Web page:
Caspers Constructions and Contractors Long Beach California




Q. How long does it take to get a permit?
Q. What can I expect when the project starts?
Q. What are the stages of the job?
Q. What are change orders and extra work orders
    and how are they handled?

Q. What are allowances and how do they work?


Q. How long does it take to get a permit?
A. That depends upon the size of the project and the city in which it s built. Usually a small remodel or room addition can have its plans approved and permit issued at the building department counter in one day. But if the project is large or multi leveled, the plans and structural engineering calculations must be submitted to the building department, and the plan check may take 2-4 weeks. If the plans and calculations are deemed properly executed, the city building engineer signs them and issues the permit. In some cities design review board meetings are required for second story additions and projects to the front of homes; this adds even more time to the permitting process.

Q. What can I expect when the project starts?
A. Projects almost always start with demolition, so we always tell our clients to expect noise and dust in the beginning. We also recommend removal of any fragile objects or pictures hanging in rooms adjacent to the demo, and removal of any other personal items outside that may be in the path of the construction. Thankfully, however, this phase is usually brief, and soon after the foundation is poured and the framing begins.

Q. What are the stages of the job?
A. As a referred contractor and design-build firm the design is created before the contract is signed. This enables us to immediately complete plans and begin the permit process. Construction begins with demolition followed by concrete foundation, framing, rough electrical, plumbing, heating and roofing. When all are approved via inspection, the building is wrapped (lath or siding) and insulated. Drywall and stucco are then undertaken. Finally the finish stage begins. This includes installation of cabinets, granite, tile, hardwood floors and the setting of finish plumbing and electrical fixtures.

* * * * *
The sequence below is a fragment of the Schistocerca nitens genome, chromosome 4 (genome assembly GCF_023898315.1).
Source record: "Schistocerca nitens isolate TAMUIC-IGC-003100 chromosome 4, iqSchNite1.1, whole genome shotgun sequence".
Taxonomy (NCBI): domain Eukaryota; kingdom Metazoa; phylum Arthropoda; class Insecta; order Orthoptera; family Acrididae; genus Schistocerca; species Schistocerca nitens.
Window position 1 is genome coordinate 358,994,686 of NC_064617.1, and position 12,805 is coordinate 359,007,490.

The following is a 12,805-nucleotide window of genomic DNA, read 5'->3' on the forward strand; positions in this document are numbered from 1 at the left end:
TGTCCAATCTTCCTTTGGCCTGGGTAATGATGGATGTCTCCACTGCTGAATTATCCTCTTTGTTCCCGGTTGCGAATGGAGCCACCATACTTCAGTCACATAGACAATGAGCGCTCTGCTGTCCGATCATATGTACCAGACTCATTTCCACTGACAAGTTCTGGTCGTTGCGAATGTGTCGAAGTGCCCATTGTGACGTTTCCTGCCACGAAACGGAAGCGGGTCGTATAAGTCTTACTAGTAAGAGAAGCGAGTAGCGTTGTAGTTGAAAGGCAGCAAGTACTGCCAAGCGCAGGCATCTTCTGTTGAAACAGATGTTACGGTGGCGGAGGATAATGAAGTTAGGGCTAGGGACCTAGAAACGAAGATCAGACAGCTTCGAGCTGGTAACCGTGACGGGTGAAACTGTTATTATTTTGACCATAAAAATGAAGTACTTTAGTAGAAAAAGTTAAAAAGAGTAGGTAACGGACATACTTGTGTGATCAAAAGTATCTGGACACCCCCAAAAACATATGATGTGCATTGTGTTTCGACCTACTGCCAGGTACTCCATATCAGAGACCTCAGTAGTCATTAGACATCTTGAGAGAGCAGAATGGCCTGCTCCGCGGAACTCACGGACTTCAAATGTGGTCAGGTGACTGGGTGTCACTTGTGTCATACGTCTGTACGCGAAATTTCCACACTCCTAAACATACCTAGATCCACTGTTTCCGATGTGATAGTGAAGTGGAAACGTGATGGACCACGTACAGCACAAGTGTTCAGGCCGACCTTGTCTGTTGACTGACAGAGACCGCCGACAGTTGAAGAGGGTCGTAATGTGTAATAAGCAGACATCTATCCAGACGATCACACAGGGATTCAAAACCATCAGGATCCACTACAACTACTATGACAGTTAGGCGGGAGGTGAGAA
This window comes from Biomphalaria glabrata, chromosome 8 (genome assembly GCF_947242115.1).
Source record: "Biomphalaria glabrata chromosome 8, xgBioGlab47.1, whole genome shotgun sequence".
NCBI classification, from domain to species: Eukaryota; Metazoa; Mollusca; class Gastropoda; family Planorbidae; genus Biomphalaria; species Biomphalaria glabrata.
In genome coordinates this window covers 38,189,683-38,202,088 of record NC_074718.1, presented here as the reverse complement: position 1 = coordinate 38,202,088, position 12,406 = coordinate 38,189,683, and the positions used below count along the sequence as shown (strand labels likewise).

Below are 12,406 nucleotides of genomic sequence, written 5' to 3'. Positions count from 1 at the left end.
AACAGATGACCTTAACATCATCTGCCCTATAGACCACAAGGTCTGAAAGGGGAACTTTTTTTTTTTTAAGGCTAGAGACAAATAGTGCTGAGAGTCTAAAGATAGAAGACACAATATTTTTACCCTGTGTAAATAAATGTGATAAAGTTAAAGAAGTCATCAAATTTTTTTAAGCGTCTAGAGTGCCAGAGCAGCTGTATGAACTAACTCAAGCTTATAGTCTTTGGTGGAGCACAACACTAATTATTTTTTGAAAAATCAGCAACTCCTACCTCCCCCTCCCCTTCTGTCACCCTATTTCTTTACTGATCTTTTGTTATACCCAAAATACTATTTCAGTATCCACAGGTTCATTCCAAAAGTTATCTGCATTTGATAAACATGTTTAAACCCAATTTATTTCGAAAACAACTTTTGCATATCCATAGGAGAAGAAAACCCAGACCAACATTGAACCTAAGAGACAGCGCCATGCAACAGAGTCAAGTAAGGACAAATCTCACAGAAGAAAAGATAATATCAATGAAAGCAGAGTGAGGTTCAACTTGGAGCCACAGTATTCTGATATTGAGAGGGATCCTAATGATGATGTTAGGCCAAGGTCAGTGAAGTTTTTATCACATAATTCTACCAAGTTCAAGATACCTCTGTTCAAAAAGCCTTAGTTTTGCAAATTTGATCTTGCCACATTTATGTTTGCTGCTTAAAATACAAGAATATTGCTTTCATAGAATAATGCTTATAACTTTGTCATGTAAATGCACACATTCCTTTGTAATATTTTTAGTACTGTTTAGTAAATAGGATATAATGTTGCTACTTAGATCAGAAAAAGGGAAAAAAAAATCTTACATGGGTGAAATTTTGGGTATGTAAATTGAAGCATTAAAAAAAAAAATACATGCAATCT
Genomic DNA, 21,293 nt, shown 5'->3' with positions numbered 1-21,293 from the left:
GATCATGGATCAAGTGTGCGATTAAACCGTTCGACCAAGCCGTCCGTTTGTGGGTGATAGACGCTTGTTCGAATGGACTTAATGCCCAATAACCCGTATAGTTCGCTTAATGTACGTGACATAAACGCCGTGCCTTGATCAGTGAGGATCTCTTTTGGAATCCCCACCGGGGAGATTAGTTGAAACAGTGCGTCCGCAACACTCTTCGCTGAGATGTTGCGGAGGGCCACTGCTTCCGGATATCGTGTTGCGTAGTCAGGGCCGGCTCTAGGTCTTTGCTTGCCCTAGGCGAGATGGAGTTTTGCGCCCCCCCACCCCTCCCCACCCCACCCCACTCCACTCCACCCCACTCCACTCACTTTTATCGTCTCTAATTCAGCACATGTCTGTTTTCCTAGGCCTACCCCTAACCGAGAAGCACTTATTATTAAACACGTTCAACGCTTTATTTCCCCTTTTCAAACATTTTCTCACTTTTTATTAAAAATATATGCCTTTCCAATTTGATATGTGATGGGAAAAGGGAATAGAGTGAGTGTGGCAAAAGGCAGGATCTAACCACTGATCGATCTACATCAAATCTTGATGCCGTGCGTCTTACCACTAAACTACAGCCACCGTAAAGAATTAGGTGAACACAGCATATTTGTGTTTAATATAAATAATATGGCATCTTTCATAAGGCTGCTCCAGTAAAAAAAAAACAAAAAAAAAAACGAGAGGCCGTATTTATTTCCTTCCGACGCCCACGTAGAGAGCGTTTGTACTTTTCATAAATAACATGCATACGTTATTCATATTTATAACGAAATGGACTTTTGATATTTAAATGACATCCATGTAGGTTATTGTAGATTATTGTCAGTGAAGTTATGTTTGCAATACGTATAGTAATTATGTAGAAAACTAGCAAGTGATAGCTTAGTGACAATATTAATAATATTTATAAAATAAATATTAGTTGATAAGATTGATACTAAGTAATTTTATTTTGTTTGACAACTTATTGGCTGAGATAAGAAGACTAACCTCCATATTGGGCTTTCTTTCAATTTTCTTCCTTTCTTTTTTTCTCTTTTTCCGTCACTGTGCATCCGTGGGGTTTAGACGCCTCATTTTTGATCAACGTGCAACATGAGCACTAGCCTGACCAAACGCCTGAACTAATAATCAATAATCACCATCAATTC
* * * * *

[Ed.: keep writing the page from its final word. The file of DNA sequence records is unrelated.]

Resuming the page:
Q. What are change orders and extra work orders and how are they handled?
A. Change orders are alterations to the signed and permitted plans that a client may wish to go through with after the job is underway. If such a change is desired we assess the extra costs involved and issue a change order which must be signed and paid for before the alteration is executed. If the change is large, the architect and engineer must be notified to provide extra drawings and/or calculations to present to the city building department. Extra work orders are orders for work that is not included in the original signed and dated contract. Extra work orders, like change orders, are cost assessed and submitted as forms for the client to sign and pay for before they are executed. Both types of order add time for completion to the contract.

Q. What are allowances and how do they work?
A. An allowance is an amount of money determined during job costing that is specified in the contract for the purchase of items at a supply house. If the allowance for purchase is exceeded then the client is invoiced for the overage. If there is a balance, the client s statement is credited.

Construction contracter Long Beach, CA
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